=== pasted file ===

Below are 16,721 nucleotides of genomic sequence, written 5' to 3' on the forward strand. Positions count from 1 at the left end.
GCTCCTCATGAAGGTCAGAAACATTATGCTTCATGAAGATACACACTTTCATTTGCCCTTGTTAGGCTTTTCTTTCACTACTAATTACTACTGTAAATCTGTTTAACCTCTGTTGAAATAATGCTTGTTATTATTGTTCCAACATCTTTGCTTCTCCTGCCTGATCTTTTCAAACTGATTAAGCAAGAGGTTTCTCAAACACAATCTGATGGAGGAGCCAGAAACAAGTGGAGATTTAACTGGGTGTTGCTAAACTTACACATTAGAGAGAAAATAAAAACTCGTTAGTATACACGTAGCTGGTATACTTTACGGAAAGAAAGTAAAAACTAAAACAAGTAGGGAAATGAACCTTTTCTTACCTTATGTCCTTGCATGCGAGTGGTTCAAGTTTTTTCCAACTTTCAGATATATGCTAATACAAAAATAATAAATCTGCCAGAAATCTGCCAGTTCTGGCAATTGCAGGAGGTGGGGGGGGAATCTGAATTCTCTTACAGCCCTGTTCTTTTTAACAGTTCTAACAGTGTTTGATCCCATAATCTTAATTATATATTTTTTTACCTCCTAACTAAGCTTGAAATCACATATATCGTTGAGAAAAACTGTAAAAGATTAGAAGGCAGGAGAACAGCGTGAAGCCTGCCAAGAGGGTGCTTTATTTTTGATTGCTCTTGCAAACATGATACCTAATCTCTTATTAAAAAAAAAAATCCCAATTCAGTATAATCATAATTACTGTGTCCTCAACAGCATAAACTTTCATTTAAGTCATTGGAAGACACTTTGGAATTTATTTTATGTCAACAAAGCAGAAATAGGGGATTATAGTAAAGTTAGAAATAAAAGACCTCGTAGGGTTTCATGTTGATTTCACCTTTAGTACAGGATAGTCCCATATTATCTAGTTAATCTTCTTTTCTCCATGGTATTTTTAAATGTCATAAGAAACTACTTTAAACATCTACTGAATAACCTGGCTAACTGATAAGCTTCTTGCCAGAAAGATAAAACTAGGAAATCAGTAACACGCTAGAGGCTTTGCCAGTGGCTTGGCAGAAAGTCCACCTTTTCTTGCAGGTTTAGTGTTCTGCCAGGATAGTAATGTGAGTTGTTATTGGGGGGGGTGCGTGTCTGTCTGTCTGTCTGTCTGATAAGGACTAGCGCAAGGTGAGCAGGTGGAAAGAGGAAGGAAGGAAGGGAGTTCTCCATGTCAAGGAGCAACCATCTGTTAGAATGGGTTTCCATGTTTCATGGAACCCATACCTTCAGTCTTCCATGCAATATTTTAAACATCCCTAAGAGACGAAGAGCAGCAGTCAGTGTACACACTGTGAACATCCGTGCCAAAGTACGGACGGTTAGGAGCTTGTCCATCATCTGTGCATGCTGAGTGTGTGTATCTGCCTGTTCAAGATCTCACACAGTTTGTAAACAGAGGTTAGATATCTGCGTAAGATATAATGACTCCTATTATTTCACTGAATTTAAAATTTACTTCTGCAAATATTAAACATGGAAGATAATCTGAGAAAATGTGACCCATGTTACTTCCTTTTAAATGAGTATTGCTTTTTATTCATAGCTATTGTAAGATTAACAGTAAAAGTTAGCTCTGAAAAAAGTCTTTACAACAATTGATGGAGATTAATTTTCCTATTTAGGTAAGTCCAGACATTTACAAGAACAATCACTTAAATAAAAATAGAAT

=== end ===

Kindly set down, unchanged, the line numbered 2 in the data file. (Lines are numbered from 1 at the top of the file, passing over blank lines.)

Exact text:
GCTCCTCATGAAGGTCAGAAACATTATGCTTCATGAAGATACACACTTTCATTTGCCCTTGTTAGGCTTTTCTTTCACTACTAATTACTACTGTAAATCTGTTTAACCTCTGTTGAAATAATGCTTGTTATTATTGTTCCAACATCTTTGCTTCTCCTGCCTGATCTTTTCAAACTGATTAAGCAAGAGGTTTCTCAAACACAATCTGATGGAGGAGCCAGAAACAAGTGGAGATTTAACTGGGTGTTGCTAAACTTACACATTAGAGAGAAAATAAAAACTCGTTAGTATACACGTAGCTGGTATACTTTACGGAAAGAAAGTAAAAACTAAAACAAGTAGGGAAATGAACCTTTTCTTACCTTATGTCCTTGCATGCGAGTGGTTCAAGTTTTTTCCAACTTTCAGATATATGCTAATACAAAAATAATAAATCTGCCAGAAATCTGCCAGTTCTGGCAATTGCAGGAGGTGGGGGGGGAATCTGAATTCTCTTACAGCCCTGTTCTTTTTAACAGTTCTAACAGTGTTTGATCCCATAATCTTAATTATATATTTTTTTACCTCCTAACTAAGCTTGAAATCACATATATCGTTGAGAAAAACTGTAAAAGATTAGAAGGCAGGAGAACAGCGTGAAGCCTGCCAAGAGGGTGCTTTATTTTTGATTGCTCTTGCAAACATGATACCTAATCTCTTATTAAAAAAAAAAATCCCAATTCAGTATAATCATAATTACTGTGTCCTCAACAGCATAAACTTTCATTTAAGTCATTGGAAGACACTTTGGAATTTATTTTATGTCAACAAAGCAGAAATAGGGGATTATAGTAAAGTTAGAAATAAAAGACCTCGTAGGGTTTCATGTTGATTTCACCTTTAGTACAGGATAGTCCCATATTATCTAGTTAATCTTCTTTTCTCCATGGTATTTTTAAATGTCATAAGAAACTACTTTAAACATCTACTGAATAACCTGGCTAACTGATAAGCTTCTTGCCAGAAAGATAAAACTAGGAAATCAGTAACACGCTAGAGGCTTTGCCAGTGGCTTGGCAGAAAGTCCACCTTTTCTTGCAGGTTTAGTGTTCTGCCAGGATAGTAATGTGAGTTGTTATTGGGGGGGGTGCGTGTCTGTCTGTCTGTCTGTCTGATAAGGACTAGCGCAAGGTGAGCAGGTGGAAAGAGGAAGGAAGGAAGGGAGTTCTCCATGTCAAGGAGCAACCATCTGTTAGAATGGGTTTCCATGTTTCATGGAACCCATACCTTCAGTCTTCCATGCAATATTTTAAACATCCCTAAGAGACGAAGAGCAGCAGTCAGTGTACACACTGTGAACATCCGTGCCAAAGTACGGACGGTTAGGAGCTTGTCCATCATCTGTGCATGCTGAGTGTGTGTATCTGCCTGTTCAAGATCTCACACAGTTTGTAAACAGAGGTTAGATATCTGCGTAAGATATAATGACTCCTATTATTTCACTGAATTTAAAATTTACTTCTGCAAATATTAAACATGGAAGATAATCTGAGAAAATGTGACCCATGTTACTTCCTTTTAAATGAGTATTGCTTTTTATTCATAGCTATTGTAAGATTAACAGTAAAAGTTAGCTCTGAAAAAAGTCTTTACAACAATTGATGGAGATTAATTTTCCTATTTAGGTAAGTCCAGACATTTACAAGAACAATCACTTAAATAAAAATAGAAT